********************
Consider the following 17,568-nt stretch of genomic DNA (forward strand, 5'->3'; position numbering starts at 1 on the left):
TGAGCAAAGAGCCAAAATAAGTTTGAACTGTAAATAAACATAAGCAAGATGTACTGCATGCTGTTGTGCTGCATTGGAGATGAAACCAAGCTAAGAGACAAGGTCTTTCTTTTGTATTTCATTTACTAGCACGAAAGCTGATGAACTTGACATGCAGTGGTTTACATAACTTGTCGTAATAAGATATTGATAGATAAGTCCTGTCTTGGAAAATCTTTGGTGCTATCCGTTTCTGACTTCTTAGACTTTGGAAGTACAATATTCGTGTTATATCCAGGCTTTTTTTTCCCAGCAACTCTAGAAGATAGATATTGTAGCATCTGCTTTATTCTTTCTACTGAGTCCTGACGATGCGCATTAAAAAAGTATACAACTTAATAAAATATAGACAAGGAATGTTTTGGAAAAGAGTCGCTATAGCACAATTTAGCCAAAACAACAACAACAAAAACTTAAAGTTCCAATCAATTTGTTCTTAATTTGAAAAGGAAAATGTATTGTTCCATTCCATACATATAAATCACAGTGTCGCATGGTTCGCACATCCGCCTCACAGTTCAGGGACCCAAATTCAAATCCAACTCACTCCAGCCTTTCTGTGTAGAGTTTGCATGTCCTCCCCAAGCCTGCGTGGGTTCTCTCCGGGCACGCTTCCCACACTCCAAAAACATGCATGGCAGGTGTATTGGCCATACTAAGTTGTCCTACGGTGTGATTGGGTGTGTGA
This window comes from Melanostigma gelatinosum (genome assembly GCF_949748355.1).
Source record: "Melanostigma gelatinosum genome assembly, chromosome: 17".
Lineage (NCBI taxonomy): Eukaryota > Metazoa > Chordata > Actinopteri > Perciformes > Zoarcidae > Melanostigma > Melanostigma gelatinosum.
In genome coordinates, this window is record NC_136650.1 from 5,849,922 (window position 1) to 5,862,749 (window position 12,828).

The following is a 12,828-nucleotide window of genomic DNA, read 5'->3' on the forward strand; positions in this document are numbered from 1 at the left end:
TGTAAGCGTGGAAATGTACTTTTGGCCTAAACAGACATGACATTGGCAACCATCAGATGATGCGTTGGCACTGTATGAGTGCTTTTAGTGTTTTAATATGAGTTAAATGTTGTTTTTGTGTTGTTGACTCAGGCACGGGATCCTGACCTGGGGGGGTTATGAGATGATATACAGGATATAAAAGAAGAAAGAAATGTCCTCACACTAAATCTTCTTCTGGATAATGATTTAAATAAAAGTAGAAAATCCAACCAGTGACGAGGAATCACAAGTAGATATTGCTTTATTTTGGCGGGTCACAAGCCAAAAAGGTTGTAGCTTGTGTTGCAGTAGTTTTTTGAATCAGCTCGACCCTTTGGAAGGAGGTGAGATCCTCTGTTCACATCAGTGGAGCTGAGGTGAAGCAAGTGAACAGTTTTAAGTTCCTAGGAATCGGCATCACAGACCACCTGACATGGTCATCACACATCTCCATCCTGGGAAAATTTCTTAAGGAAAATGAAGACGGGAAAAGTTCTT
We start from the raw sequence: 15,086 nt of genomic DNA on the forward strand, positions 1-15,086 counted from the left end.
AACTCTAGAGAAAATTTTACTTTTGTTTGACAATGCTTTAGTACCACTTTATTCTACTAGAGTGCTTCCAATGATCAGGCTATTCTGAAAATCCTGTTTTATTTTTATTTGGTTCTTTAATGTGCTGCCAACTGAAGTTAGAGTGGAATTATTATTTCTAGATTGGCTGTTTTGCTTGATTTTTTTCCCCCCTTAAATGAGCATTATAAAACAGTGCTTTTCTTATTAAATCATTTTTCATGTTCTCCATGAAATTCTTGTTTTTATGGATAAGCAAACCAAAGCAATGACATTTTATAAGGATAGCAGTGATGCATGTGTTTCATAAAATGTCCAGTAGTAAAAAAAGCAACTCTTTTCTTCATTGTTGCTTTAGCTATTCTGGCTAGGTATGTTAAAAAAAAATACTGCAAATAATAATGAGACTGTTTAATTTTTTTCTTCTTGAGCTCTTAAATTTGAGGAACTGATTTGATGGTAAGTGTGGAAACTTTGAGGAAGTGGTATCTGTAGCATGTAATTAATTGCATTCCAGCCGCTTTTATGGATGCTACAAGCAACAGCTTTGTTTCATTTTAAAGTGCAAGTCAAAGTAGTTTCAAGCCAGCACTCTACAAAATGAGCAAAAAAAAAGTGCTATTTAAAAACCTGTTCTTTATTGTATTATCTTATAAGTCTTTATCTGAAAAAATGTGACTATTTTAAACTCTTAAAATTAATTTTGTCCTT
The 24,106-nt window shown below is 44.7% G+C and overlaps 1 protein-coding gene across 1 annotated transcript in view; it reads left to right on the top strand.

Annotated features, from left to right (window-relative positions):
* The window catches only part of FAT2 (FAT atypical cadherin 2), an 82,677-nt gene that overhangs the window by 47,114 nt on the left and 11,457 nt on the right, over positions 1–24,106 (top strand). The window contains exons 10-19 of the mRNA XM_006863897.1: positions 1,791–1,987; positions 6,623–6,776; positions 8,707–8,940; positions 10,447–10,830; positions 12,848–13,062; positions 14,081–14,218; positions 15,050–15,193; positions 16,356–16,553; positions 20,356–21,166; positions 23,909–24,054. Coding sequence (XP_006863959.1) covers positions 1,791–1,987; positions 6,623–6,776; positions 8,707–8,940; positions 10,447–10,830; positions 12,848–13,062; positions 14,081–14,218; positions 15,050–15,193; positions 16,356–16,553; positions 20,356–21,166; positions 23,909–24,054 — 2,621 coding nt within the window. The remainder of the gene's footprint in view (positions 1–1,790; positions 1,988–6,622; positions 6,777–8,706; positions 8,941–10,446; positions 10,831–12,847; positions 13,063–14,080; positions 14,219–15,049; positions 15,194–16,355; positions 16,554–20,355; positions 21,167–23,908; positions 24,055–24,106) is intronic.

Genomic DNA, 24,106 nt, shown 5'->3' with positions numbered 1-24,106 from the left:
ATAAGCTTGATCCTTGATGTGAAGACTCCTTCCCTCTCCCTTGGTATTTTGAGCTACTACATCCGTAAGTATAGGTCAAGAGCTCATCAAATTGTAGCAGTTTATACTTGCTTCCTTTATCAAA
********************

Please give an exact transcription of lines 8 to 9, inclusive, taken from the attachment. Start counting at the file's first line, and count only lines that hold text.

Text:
TGTAAGCGTGGAAATGTACTTTTGGCCTAAACAGACATGACATTGGCAACCATCAGATGATGCGTTGGCACTGTATGAGTGCTTTTAGTGTTTTAATATGAGTTAAATGTTGTTTTTGTGTTGTTGACTCAGGCACGGGATCCTGACCTGGGGGGGTTATGAGATGATATACAGGATATAAAAGAAGAAAGAAATGTCCTCACACTAAATCTTCTTCTGGATAATGATTTAAATAAAAGTAGAAAATCCAACCAGTGACGAGGAATCACAAGTAGATATTGCTTTATTTTGGCGGGTCACAAGCCAAAAAGGTTGTAGCTTGTGTTGCAGTAGTTTTTTGAATCAGCTCGACCCTTTGGAAGGAGGTGAGATCCTCTGTTCACATCAGTGGAGCTGAGGTGAAGCAAGTGAACAGTTTTAAGTTCCTAGGAATCGGCATCACAGACCACCTGACATGGTCATCACACATCTCCATCCTGGGAAAATTTCTTAAGGAAAATGAAGACGGGAAAAGTTCTT
We start from the raw sequence: 15,086 nt of genomic DNA on the forward strand, positions 1-15,086 counted from the left end.